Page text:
by | Feb 15, 1998 | Detroit Free Press | 0 comments

NAGANO, Japan — Ever since this whole Bill Clinton-Monica Lewinsky thing came out, I’ve had a terrible fear. This is my fear. The French are laughing at us.

I don’t like to be laughed at by the French. Whenever I visit France, I get the feeling they are laughing at me nonstop. If I ask a cab driver to take me to the Eiffel Tower, I am sure, even as he nods, he is thinking, “Eiffel Tower! Eee! Wat a eediot!”

If I order wine in a French restaurant, I am sure the waiter is thinking,
“Hah! This man has ze taste of a small snail! I will serve him grape juice and he weel not know the difference!”

You know that commercial, where the French girl tells the American guy “beau pantalon” and he flips hurriedly through the dictionary until a waiter slaps him with a towel? That’s me. I’m the guy with the dictionary. And France is the towel.

Do I sound paranoid here? Intimidated? Maybe I am. Maybe it’s because most French men wake up in the morning with more sex appeal than I have on my best days. Maybe it’s because most French women are not only beautiful, high-cheekboned supermodels, but they stare at guys like me as if to say,
“Don’t even think about eet, you leeettle cock-a-roach.”

Let’s face it. The French have it all over Americans when it comes to bread, cheese, sauce, wine or the proper way to dangle a cigarette from your lips. We can take solace in a few advantages, such as the ability to blow them up.

Also, they think Jerry Lewis and Mickey Rourke are geniuses. I cannot tell you how much comfort that has given me over the years.

Still, when dealing with the French, the one thing you don’t want to get into a slinging match over is sex. Forget it. It’s like trying to outdunk Michael Jordan. Only a fool would open that can of worms.

Which brings us to our president.

The view of the French

Clinton’s libido, and what he may or may not have done with it, dominates the news in America, which means it dominates CNN, which means it dominates the world airwaves, because most of the planet now gets its information from Ted Turner.

This means, of course, that Monica is now a story in France.

And so I found myself, a few days ago, walking with dread down to a French newspaper office here at the Olympic Games media center. I was facing my fear. I needed to know.

“Excuse me,” I said, upon entering the room, “is there someone here who speaks English?”

“Un peu …a little,” said a gray-haired man named Patrick, one of the eight or nine reporters, all of whom looked at me as if to say, “We are French, we can have any woman we want, haha.”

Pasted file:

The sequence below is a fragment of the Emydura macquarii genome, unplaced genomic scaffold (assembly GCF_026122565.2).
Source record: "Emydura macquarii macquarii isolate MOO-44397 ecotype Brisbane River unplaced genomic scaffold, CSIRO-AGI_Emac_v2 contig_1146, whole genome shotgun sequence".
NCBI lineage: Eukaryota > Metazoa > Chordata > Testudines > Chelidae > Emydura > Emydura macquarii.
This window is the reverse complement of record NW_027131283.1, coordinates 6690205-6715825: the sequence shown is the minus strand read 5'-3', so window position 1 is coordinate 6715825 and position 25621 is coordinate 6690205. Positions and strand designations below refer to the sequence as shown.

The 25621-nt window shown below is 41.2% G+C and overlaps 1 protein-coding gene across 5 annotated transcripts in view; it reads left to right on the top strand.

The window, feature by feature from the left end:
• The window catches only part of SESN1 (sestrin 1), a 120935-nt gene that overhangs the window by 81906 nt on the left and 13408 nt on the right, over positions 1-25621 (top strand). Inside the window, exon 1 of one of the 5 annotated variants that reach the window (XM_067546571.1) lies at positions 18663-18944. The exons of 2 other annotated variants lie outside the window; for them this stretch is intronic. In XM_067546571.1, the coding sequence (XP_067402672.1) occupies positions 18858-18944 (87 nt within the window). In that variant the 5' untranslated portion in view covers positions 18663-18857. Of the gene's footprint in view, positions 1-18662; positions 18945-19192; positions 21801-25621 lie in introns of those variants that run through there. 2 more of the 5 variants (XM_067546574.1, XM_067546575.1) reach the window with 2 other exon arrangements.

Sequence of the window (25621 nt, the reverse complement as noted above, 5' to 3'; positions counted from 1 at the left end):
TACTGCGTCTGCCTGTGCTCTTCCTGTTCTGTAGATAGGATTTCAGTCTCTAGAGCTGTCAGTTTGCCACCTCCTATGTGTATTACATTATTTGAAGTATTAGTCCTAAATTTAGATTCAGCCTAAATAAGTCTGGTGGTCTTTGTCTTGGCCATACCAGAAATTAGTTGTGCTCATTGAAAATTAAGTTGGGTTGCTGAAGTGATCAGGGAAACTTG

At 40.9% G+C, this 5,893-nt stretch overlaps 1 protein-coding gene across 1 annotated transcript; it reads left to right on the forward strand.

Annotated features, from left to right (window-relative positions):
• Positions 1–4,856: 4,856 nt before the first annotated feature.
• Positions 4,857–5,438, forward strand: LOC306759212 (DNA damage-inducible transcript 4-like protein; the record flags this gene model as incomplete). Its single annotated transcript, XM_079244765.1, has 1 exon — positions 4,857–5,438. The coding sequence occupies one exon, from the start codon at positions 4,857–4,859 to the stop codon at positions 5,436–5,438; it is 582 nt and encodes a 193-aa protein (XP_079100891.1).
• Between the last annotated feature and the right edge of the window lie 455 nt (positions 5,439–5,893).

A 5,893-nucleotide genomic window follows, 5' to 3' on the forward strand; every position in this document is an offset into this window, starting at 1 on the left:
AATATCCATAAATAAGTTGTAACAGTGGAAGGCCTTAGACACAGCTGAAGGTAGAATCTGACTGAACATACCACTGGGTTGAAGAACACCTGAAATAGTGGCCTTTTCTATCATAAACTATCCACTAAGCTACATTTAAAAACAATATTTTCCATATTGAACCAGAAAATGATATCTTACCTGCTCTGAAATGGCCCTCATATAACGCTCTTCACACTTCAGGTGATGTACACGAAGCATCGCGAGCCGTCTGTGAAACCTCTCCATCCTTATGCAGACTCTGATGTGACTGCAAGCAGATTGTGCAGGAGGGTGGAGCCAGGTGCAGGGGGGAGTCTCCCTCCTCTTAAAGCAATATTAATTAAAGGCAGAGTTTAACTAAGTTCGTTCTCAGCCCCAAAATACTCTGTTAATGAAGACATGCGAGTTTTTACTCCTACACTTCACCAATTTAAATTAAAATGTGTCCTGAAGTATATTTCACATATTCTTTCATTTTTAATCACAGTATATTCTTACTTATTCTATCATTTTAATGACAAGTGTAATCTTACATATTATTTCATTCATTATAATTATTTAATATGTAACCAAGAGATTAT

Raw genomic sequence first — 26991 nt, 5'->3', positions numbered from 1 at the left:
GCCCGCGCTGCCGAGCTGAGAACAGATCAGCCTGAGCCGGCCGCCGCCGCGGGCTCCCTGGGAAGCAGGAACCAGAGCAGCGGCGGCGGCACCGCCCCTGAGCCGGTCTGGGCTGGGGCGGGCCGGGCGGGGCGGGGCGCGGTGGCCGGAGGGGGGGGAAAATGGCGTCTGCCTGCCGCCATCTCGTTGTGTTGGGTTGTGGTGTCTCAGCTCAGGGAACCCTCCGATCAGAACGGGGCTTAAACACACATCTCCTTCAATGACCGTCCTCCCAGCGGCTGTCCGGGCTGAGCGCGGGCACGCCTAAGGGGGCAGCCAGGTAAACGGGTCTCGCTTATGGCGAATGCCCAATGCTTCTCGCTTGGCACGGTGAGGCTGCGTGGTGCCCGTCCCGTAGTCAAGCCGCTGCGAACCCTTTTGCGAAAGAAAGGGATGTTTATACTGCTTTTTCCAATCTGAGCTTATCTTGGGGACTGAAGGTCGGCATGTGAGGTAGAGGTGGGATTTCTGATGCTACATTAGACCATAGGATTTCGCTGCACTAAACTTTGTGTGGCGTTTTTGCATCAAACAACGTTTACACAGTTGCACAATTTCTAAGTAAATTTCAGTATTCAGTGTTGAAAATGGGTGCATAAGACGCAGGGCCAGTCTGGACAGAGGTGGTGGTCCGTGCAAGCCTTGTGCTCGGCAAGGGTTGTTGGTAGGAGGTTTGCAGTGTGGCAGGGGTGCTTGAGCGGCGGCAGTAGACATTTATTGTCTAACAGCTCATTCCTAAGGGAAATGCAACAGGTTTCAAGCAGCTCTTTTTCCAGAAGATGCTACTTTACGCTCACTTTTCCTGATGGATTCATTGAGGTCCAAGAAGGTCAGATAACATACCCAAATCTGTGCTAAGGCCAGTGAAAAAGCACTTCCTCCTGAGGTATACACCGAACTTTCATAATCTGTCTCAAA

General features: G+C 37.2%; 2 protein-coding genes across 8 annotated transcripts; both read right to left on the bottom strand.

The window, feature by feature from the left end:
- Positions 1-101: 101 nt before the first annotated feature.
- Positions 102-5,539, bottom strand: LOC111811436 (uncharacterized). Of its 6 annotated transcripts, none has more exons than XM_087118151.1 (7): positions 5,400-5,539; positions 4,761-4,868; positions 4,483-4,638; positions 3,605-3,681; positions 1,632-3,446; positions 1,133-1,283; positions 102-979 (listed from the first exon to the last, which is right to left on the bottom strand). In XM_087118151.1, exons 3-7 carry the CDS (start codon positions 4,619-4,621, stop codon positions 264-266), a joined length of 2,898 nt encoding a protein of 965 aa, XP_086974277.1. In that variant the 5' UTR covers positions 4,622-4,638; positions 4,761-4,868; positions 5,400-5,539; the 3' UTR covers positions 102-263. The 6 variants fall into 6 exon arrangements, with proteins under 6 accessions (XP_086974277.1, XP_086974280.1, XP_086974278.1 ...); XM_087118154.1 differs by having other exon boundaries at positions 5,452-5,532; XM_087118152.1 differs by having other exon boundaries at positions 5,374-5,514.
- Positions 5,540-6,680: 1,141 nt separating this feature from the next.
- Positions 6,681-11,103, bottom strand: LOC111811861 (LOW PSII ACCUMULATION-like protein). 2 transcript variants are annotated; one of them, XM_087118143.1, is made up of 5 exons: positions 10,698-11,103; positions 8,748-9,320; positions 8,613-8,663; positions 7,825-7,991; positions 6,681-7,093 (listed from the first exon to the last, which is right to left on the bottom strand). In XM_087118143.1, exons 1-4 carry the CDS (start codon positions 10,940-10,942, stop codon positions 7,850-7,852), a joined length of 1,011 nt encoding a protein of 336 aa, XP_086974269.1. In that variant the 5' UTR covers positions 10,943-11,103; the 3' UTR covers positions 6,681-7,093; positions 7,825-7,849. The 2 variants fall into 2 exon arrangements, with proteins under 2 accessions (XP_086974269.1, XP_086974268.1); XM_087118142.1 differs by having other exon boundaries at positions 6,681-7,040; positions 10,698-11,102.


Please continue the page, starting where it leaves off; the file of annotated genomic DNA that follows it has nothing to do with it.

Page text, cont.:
“Well,” I said, “I was wondering, uh, what your country thought about the scandal facing our president, Bill Clinton.”

Patrick shrugged his shoulders, lifted his eyebrows, and blew a mouthful of air. “What we seeenk? This is what we seeenk. We are raughing.”


“Yes. Raughing. Hahahahahahaha!”

I knew it! I knew it! I knew it!

The view of the Japanese

Dejected, I asked Patrick why he and his country found Interngate so amusing.

“You Americans are so crazy with ze sex, no?” he said. “In France, we had a president, he is dead now, his name was Mitterrand. You ‘ave ‘eard of ‘eem, yes?”

I ‘ave ‘eard of ‘eem, yes.

“He ‘ad many women. Everyone knows and nobody cares. When he dies, he ees buried, weeth his wife on ze one side, and his meestress just behind him, comme ca.”

He marked a distance with his hand that suggested that, if Mitterrand had wanted to continue his affair in the cemetery, he could have.

“But doesn’t it bother you that you’d elect a man to be president, and he might use his position for sexual favors?”

Patrick shrugged again. “Why else would he take ze job?”

Thoroughly depressed, I left the office and wandered down the hall. That is when I encountered a Japanese journalist named Shinya Chuihi. He seemed like an affable fellow and so, through an interpreter, I asked what his country would do if its leader did what Clinton was alleged to have done.

“He would be thrown out!” Shinkya said.

“Really?” I said.

“Yes. This is a terrible thing. The nation would be ashamed.”

I began to feel better. A country with standards. A country with dignity. A country that understood us.

“So Japan thinks an extramarital affair in the White House is disgraceful?” I said.

“No, no!” he said. “Affairs are fine. What is disgraceful is that the girl is so young. A man his age should have an affair with a 40-year-old!”

And he started laughing!

I don’t know about you, but I’m thinking of changing my name to Jerry Lewis.


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Mitch Albom writes about running an orphanage in impoverished Port-au-Prince, Haiti, his kids, their hardships, laughs and challenges, and the life lessons he’s learned there every day.

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